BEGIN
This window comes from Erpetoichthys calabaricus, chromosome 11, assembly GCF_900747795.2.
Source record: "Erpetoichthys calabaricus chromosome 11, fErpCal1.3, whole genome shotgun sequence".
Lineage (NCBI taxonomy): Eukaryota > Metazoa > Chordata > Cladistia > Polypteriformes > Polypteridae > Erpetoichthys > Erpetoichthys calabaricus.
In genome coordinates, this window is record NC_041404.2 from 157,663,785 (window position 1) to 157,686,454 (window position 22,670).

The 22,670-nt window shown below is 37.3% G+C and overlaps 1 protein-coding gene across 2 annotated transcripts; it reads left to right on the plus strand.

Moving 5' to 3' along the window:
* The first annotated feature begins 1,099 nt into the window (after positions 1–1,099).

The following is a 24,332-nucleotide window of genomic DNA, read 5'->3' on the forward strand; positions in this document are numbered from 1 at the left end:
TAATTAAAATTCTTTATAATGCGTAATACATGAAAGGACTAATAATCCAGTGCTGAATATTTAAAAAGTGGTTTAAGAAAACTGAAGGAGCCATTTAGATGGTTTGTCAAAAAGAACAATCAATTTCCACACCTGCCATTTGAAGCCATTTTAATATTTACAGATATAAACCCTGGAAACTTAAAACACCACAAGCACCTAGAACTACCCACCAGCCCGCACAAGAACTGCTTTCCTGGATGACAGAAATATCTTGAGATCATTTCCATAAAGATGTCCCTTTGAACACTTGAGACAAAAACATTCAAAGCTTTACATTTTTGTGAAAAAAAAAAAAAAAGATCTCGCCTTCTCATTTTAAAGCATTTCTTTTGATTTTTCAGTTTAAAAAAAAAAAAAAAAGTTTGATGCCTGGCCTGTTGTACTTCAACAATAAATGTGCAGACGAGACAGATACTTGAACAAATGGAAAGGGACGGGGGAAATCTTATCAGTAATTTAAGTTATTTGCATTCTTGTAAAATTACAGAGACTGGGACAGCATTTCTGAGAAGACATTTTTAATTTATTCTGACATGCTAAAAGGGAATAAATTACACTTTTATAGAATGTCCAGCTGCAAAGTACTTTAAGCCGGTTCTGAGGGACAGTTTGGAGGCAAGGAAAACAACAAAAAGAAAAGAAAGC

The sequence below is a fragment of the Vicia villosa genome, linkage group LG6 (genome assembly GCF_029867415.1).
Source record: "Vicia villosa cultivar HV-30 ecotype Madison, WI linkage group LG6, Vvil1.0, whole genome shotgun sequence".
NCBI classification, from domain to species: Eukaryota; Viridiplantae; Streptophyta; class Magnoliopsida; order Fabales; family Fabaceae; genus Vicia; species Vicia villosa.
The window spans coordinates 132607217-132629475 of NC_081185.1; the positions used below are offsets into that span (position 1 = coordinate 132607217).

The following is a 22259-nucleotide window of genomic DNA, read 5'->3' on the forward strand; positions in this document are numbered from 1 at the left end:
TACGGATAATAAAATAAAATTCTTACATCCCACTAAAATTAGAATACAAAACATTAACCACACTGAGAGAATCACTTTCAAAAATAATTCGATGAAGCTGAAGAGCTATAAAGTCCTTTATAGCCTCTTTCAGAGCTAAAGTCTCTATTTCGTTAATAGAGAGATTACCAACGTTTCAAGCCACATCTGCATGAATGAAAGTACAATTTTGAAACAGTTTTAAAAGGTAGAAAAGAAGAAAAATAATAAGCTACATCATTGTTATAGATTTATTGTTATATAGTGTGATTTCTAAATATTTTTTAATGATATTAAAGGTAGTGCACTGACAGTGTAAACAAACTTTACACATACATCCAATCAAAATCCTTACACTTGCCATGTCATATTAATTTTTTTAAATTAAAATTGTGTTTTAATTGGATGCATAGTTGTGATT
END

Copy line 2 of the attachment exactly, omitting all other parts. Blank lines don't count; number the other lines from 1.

Source record: "Erpetoichthys calabaricus chromosome 11, fErpCal1.3, whole genome shotgun sequence".